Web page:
From Plastic Tub
| Born April 1, 1928, Kansas. Flintrock came in second without pants, wearing a cowboy hat, still smelling of axle grease. A childhood dream, chewing moss. He is a wolf. In the very least, a houndstooth jacket. He receives a fireman's helmet.
As Far As An Eye Can See
Described by Addisson as an "escape pod from a diffident patriarchy", Flintrock endured a troubled childhood characterized by fervent Protestant morality and morbid intellectual repression. His father, a stout Black Irishman prone to extended brooding and drunkeness, loved nothing more than to whip young William's hide on every conceivable occasion and for the slightest of infractions. Although it has been hinted darkly that William killed his father and fed him to the pigs, enough credible, if be-sotted witnesses have come forward to be certain that the elder William ranged about the west until his death from cirrhosis in 1935. William grew up dirt-poor and scrappy. His mother, it has been revealed, helped support the family by renting her sex by the hour. William never knew and wasn't particularly disturbed to find it out late in life. He never looks back, say his friends.
Under the Over: A Fiat
William fought all the time, took to motorcycles and jazz, reefer and nembutals. He joined a gang. Always up for a brawl, he nevertheless showed a tender side which manifested intself in graffitti and in the balletic choreography of his rumbles. He matured early and left the gang. Inspired by Rimbaud, he wanted to turn from rebellion and violence and channel those forces into something productive. His manual dexterity was remarkable. His drawing style, which was always precocious, began to assume a startling power. During the Vietnam War he became quite an impassioned speaker for the invasion of Mexico. Apparently motiated by a desire to be near the people he loved, he gave these wacky diatribes in order to "reverse magical polarities and utelize antagonistic magic." He was into LSD quite heavily at that point. For all the silliness, he remained a forceful writer, an impassioned speaker, yet never shrill. He was almost laconic, and ever cool.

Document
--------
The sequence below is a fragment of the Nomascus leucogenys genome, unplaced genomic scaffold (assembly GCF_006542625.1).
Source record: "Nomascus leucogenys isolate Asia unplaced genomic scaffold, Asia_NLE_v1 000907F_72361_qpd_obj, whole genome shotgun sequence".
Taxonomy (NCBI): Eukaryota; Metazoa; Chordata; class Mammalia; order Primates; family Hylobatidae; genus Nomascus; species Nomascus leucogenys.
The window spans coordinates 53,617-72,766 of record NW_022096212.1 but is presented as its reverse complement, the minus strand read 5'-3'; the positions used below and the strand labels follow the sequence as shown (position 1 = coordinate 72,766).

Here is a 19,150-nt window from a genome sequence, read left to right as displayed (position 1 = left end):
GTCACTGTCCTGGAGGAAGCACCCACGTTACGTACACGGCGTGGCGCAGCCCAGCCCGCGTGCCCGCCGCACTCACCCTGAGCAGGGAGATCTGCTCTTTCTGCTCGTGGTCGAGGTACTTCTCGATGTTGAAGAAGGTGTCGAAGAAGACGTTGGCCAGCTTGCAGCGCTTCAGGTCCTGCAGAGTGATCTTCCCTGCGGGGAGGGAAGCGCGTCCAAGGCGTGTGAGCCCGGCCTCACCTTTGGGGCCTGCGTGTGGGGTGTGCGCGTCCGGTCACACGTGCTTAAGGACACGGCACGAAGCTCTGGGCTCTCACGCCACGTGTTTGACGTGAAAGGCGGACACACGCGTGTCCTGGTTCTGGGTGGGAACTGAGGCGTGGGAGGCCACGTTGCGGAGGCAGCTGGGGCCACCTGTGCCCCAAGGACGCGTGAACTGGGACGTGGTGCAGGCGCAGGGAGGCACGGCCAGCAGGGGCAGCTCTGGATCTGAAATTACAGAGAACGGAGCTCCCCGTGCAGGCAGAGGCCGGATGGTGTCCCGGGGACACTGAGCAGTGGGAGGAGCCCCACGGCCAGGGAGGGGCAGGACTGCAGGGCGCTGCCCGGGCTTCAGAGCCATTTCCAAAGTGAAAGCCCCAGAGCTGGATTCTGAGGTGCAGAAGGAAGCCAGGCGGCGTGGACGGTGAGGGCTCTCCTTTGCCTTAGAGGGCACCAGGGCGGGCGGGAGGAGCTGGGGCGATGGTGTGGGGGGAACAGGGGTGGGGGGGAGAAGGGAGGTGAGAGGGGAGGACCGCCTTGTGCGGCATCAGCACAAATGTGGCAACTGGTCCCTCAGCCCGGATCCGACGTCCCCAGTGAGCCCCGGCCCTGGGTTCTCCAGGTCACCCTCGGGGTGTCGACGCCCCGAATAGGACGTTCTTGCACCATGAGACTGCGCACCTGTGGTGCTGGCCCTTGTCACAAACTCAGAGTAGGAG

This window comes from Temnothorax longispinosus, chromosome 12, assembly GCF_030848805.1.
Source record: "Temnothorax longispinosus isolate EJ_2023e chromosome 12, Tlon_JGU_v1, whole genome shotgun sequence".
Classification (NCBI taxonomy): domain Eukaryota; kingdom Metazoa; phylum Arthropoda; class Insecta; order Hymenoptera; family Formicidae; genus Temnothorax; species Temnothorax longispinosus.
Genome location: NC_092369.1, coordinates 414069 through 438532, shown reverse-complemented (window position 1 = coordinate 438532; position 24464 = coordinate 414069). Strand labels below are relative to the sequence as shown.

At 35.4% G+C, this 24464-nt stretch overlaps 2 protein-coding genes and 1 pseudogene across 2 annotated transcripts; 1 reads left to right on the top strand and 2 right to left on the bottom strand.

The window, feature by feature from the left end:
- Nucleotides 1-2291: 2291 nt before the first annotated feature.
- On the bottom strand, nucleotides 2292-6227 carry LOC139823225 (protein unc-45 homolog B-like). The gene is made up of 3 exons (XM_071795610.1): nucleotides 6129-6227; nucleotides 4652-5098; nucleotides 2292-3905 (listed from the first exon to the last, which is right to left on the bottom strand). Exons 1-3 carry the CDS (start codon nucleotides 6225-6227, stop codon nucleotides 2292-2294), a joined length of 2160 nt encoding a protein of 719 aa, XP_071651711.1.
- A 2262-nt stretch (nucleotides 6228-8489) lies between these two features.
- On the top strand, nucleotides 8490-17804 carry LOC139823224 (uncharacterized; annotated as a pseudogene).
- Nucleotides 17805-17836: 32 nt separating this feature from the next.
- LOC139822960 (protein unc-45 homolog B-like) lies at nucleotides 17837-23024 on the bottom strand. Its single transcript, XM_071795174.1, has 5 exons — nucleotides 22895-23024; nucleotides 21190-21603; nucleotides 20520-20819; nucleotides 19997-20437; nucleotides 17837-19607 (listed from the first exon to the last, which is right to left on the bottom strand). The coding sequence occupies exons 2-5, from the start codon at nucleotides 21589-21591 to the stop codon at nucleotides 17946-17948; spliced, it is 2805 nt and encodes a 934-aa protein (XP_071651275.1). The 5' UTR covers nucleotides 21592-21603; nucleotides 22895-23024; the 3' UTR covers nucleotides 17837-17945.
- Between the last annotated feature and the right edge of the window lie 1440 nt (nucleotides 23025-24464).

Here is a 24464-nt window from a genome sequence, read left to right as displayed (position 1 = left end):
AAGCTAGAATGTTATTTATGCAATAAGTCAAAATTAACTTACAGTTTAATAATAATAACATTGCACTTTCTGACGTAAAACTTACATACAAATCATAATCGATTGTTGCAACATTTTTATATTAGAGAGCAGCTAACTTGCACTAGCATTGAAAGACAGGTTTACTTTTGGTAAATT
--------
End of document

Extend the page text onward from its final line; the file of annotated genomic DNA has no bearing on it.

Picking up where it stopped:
In addition to being a fine poet, polemicist and illustrator, Flintrock is generally acknowledged to be the AA's best welder and handy man. He rigged up the Balloonjaw costume, for example, and was an invaluable presence on many a project, whether it be theater or a hanging. Flint was the guy you could always count on to be there.
He drank heavily, and sometimes a darker shade of Flintrock came across. He could be violent, insulting. Verna Cable once decked him at a party. But for all that he was to be counted upon. He often went with Addisson on Balloonjaw mission as The Chameleon, allegedly.
In the 1980's he reached a zenith of destructive wisdom and bugged out on 5th Avenue. Startled by the allegations of his conscience, he made an abrubt turnabout. He headed west, and after many beers and walks in the desert, he came back to himself. He realized his wolf, so he claimed, and kicked-ass without regret. He remains a hoodlum and wields an axe. His sign is ascendant and his car, as the locals say, is "bitchin'."
He currently has a farm near San Ysidro, New Mexico, where he welds shit, smokes high-quality grass and shoots off guns. He loves to hike and travel. Give 'im a call. As Adid says: "He needs a woman since Lydia left and his bearskin rug is too big for one...." Adid always guffaws heartily after this one.
Young William painted (in beautiful watercolour) the cover of his Grandmother's award winning cookbook.
Flintrock holds 14 patents, including Balloonjaw schematics and accompanying hydraulic skull armature, Project Sausage -- a functional geloscope -- and the Analogy Engine, described as "a power generator fueled by analogy, metaphor, and to a lesser extent, simile."
He was reknowned for his skill at stacking flapjacks.